So I created my own ObjectBuilder and injected it into my workflow service. This means the ControllerFactory is able to get my ObjectBuilder from the container when it creates the service. The problem I had was that I thought I would have to create an ObjectBuilder that took a WindsorContainer in its constructor. Thus, I would have to add an instance of the container itself into the container.

The solution was not to create a WindsorObjectBuilder but my own custom implementation:

    public class ObjectBuilder : IObjectBuilder
    {
        private readonly Dictionary<Type, object> _types = new Dictionary<Type, object>( );
        private readonly List<ITask> _tasks = new List<ITask>( );

        public ObjectBuilder( IPersistStateTask persistStateTask )
        {
            _tasks.Add( persistStateTask );
        }

        public T Create<T>( Type t ) where T : class
        {
            return (T)_tasks.Find( type => type.GetType( ) == t );
        }
    }

The IPersistState task itself is also registered with the container so this builder will get created with the task injected into it. Kind of similar to the DefaultObjectBuilder but since the task is registered with the container, so are its dependencies. Thus, I can have a PersistState task with a repository injected into it.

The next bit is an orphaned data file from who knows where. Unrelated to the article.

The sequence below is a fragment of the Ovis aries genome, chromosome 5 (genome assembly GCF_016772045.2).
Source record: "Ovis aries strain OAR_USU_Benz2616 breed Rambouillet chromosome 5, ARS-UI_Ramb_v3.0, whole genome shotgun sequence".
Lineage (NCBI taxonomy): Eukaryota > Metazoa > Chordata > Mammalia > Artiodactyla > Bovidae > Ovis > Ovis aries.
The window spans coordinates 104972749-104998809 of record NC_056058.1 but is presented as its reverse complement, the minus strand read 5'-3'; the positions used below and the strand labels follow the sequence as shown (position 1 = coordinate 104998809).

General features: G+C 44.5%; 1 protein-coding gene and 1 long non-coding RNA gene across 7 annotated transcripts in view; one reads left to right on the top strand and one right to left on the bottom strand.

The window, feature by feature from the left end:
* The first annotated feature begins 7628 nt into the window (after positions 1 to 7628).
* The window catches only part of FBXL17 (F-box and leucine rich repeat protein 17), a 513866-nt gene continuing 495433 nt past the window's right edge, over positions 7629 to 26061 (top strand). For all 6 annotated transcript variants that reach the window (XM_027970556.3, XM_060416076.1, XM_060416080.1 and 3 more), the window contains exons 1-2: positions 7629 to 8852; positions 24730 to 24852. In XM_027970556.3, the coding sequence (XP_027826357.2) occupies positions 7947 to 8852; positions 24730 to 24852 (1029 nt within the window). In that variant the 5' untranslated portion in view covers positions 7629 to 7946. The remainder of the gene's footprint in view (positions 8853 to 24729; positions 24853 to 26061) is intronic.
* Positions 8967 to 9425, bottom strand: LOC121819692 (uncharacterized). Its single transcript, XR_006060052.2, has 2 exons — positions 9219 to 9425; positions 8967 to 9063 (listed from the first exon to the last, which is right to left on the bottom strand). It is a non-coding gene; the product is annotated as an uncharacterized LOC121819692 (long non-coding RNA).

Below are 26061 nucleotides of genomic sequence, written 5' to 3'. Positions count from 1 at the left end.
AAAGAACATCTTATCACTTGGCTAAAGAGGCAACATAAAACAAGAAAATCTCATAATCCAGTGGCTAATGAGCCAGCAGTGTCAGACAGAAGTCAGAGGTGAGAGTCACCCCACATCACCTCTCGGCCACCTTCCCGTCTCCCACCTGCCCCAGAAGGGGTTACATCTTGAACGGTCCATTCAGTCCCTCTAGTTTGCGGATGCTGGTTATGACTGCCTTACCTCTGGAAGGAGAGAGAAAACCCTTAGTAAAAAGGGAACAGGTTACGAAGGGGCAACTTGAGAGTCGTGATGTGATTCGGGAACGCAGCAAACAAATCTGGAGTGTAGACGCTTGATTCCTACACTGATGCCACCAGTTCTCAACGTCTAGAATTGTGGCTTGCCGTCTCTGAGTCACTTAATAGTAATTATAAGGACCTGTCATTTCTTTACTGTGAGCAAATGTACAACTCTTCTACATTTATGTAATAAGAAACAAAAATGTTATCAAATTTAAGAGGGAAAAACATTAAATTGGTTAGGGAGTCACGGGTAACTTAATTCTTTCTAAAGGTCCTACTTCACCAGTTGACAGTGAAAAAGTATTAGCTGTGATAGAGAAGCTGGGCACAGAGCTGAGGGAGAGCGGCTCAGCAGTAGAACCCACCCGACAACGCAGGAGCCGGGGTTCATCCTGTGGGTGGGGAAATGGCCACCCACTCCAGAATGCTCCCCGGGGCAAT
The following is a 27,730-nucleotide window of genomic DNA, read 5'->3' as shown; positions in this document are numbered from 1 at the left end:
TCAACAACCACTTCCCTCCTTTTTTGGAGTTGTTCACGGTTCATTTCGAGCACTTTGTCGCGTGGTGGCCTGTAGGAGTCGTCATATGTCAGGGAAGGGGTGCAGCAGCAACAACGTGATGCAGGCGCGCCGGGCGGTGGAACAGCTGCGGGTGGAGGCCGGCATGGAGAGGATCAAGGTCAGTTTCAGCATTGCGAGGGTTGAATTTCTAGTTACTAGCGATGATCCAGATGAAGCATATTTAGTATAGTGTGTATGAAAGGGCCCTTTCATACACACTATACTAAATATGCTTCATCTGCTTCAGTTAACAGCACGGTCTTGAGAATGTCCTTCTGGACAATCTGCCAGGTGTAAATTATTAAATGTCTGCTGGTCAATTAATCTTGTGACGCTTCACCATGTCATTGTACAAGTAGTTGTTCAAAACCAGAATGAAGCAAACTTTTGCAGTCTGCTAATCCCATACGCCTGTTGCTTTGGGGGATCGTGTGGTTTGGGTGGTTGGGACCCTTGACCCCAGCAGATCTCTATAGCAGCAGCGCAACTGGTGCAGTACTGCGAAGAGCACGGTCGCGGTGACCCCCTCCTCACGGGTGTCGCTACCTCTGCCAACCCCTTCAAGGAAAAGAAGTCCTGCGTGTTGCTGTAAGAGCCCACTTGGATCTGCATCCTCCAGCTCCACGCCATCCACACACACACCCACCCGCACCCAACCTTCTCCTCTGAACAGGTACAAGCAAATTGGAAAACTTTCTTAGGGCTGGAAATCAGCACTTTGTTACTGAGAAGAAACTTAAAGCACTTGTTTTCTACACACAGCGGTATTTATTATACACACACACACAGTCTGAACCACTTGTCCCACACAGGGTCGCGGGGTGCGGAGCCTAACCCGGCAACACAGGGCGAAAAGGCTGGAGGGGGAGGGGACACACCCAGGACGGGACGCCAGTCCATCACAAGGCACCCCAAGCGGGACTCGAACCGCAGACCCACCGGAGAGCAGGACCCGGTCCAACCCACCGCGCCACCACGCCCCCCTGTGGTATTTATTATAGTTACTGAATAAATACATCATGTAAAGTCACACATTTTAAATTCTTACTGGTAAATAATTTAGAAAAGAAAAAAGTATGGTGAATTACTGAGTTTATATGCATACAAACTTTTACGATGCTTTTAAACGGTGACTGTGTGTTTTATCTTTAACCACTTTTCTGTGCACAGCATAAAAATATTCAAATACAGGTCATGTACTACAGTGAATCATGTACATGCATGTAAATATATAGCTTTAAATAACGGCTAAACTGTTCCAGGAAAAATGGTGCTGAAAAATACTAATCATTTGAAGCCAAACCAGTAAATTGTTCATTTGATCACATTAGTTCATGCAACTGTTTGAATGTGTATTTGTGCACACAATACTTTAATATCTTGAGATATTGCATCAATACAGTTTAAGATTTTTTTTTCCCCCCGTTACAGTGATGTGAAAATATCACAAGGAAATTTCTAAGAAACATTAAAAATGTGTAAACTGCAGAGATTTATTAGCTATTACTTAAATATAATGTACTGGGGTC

Not sure I explained that properly. The short answer is that it's working now. Only iffy thing is that I'll need to update the builder every time I add a new task. If you're interested, I'm happy to talk over the details over Skype. E-mail address is kyle@baley.org.

Kyle



Jun 3, 2008 at 10:14 PM
Yeah, I know it's possible. I did it last night when I spiked it out with your code changes. Just feels weird. But, yes, I'm happy with the alternate solution I have. For the time being.
Coordinator
Jun 3, 2008 at 10:40 PM
If you end up with something that feels more comfortable and straightforward let me know and I'll be happy to apply the change.

kbaley wrote:
Yeah, I know it's possible. I did it last night when I spiked it out with your code changes. Just feels weird. But, yes, I'm happy with the alternate solution I have. For the time being.


Feb 19, 2009 at 3:00 AM